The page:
This year, we learned that Kern County residents continue to suffer more from diabetes, heart disease and obesity than many other citizens in the state. That’s cause for alarm — and for taking action. Fortunately, our citizens — when challenged — have demonstrated that they can muster solutions that make our lives healthier.

Our medical center, for instance, made a complete turnaround after years of fiscal challenges. In the city of McFarland, the community launched initiatives to support walking and other outdoor activities that contribute to health and wellness.

One of the most successful long-term programs in the county that helps people is the Head Start program, operated by Community Action Partnership of Kern.

The partnership’s 48 local Head Start child development centers prepare underprivileged children for school and offer a spectrum of health care and wellness assistance to reduce health disparities. Study after study reveals that children enrolled in the 1,600-plus Head Start agencies across the United States are better adjusted socially — and are healthier.

• Children in Head Start are more likely to be immunized and receive dental checkups than non-participants;

• Head Start children also have healthier eating patterns, lower body mass index scores and are less likely to be overweight, compared to children in other traditional child care settings; and

• Children with disabilities that are enrolled in Head Start are more likely to access needed services.

As reported recently in The Wall Street Journal, a study by economists found that “childhood access to Head Start led to better long-term outcomes in the next generation, including higher high-school graduation rates and reduced criminal behavior.”

The Head Start program benefits parents, too, by helping them be more successful as adult role models for their children. For CAPK, a most important charge is to empower parents to support their children — not only in preschool, but to advocate for them throughout their educational careers. Enrolling a child in Head Start requires that parents be active in their child’s educational effort, as well as activities to improve their own lives — and then also to become community activists for Head Start.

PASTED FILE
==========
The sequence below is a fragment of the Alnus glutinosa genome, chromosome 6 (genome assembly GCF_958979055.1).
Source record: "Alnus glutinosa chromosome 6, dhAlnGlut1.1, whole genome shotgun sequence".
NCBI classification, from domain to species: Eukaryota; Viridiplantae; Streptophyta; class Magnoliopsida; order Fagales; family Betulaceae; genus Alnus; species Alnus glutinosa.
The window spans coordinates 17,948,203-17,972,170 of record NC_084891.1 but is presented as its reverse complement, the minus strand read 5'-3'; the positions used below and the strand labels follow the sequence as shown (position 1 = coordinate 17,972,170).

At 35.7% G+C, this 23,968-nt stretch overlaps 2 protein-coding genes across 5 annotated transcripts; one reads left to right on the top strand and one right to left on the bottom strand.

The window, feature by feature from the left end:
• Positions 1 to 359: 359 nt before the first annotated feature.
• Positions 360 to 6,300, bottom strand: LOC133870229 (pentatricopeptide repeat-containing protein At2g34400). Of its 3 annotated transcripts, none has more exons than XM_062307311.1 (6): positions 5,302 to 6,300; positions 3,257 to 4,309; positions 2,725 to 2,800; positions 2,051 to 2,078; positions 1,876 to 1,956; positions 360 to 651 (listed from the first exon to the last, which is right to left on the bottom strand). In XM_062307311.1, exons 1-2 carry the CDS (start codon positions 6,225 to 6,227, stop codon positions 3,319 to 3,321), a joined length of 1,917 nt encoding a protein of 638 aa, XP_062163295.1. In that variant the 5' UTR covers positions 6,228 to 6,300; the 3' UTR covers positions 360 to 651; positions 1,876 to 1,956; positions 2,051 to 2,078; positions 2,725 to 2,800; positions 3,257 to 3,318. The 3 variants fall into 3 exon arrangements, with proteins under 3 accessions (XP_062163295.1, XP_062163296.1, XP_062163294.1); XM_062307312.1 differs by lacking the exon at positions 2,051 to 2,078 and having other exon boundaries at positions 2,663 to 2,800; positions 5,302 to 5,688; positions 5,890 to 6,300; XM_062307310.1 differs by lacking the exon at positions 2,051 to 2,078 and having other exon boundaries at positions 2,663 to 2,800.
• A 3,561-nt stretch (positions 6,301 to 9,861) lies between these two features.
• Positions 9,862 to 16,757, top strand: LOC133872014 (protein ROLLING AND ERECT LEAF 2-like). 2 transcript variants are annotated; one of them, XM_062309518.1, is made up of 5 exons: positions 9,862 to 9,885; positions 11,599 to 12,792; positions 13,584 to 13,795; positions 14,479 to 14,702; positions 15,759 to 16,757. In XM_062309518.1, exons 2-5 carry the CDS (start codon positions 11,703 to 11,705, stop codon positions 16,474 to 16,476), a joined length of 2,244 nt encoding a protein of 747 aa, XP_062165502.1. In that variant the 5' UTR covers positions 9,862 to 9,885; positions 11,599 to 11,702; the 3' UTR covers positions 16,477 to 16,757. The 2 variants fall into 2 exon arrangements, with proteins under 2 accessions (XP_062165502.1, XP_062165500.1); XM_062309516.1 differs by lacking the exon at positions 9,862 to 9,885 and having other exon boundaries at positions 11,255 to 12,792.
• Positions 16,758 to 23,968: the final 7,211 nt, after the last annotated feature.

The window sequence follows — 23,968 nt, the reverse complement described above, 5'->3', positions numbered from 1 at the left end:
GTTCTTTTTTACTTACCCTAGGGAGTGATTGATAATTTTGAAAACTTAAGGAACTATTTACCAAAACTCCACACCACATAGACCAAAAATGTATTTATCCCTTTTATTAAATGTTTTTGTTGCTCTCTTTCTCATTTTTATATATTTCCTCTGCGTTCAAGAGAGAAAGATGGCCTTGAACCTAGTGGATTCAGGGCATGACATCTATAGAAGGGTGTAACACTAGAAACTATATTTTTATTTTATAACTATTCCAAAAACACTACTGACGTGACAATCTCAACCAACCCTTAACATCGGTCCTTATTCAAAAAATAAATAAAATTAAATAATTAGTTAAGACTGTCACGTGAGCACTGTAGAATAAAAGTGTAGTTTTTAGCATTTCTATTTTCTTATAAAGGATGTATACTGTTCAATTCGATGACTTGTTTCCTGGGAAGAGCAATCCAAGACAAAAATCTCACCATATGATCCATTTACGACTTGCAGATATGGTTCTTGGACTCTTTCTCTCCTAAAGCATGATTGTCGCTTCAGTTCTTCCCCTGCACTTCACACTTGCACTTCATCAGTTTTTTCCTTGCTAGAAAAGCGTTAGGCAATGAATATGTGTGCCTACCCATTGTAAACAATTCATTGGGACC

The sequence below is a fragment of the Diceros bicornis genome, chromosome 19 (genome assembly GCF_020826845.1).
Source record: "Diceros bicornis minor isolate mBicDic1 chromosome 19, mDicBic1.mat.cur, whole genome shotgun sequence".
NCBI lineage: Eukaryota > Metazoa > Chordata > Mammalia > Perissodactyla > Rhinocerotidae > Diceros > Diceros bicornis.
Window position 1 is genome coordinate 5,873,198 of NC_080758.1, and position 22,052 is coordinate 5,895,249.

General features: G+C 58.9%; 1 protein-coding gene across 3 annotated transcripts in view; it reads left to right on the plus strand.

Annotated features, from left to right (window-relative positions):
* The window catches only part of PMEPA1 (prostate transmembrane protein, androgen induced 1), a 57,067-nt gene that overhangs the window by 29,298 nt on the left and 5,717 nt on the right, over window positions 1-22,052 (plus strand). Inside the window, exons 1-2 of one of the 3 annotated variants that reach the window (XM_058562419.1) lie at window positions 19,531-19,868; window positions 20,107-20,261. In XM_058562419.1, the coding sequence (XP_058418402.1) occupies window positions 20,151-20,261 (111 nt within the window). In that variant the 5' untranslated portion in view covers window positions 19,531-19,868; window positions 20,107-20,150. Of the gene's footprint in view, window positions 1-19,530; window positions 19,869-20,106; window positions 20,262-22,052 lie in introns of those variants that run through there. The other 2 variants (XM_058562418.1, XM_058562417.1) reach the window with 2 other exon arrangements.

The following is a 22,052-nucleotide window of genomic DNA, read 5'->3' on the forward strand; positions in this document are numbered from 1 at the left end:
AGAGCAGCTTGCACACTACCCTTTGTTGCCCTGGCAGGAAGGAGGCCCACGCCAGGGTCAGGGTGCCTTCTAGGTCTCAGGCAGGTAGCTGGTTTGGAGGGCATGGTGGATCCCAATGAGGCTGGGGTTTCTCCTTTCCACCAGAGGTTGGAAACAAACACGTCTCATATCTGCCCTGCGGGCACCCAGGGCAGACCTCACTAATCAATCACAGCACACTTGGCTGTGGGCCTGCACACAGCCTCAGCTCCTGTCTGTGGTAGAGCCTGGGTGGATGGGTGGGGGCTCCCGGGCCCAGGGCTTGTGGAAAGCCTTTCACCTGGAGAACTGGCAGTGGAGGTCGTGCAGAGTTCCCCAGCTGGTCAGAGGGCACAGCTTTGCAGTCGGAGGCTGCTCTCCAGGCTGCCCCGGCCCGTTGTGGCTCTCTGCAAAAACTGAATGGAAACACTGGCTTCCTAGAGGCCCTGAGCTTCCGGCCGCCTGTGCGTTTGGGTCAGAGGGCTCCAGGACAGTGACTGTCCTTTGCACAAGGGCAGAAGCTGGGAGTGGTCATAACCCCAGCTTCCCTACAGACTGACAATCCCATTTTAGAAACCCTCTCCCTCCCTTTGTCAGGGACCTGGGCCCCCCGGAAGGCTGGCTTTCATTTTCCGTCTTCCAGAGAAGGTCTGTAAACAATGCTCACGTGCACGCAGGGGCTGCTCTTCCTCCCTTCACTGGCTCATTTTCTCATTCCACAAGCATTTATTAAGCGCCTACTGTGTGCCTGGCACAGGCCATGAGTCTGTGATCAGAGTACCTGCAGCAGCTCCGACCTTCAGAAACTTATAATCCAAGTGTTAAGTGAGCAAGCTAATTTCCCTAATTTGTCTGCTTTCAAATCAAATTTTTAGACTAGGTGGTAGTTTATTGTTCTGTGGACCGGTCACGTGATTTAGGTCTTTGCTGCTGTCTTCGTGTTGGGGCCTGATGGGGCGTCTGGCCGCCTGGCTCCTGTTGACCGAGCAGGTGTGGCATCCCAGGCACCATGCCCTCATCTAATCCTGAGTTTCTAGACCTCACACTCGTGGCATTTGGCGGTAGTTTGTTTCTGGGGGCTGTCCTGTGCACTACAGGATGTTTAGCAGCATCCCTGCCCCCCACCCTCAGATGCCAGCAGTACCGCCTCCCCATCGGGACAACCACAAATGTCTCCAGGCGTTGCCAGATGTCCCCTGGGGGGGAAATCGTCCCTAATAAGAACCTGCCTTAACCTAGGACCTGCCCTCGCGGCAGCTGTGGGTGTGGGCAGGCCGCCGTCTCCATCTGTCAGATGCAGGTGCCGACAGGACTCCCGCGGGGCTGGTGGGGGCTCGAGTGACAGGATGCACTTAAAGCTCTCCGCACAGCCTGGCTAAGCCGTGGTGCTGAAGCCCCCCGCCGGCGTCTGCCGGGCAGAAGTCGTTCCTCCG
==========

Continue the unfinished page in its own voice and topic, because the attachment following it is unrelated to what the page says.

The formula is simple: Healthier children and involved parents improves the chances that our community’s youth will acquire the skills and experiences needed for future wellness and success.

Think about that. A community program is helping families become better families. Kids win, parents win — and employers win. The bottom line for employers: Head Start provides resources for low-income parents to be able to work.

This is the Head Start advantage. Head Start alumni over the past half-century are enmeshed in all walks of American life: Attorneys, doctors, engineers, civic leaders and scientists — and, yes, even members of Congress. The current head of the Girl Scouts of America is a Head Start alum, as well as the CEO of the Ford Foundation. Locally, Kern County 5th District Supervisor Leticia Perez is “a proud product” of the program. They all remember Head Start as the place where, at an early age, they acquired a lifelong love of learning.

In Kern County, the impact from Head Start is significant: More than 2,600 children are currently enrolled, and it employs more than 600 workers in the county. That’s a payroll of about $24 million for the local economy.

The successes of this program are demonstrated. However, Head Start now faces a significant issue. Some in Washington D.C. favor turning the Head Start program into block grants to states, thus threatening the structure of what makes Head Start successful — how it transforms children and parents’ lives through the emphasis on education, health and overall well-being.

This would be a mistake for our nation — which currently has a million children enrolled in Head Start — and in our own backyard where Head Start enrollment is unfortunately just 25 percent of eligible children.

For more than 52 years, Head Start in Kern County has helped create a more capable, productive and valuable workforce that pays dividends for generations to come. This is a track record of success that employers and community stakeholders should understand and support wholeheartedly —both for the future generations of workers and for today’s working parents.

Russell Judd is the president and CEO of Kern Medical. Edward Condon is the executive director of the Region 9 Head Start Association.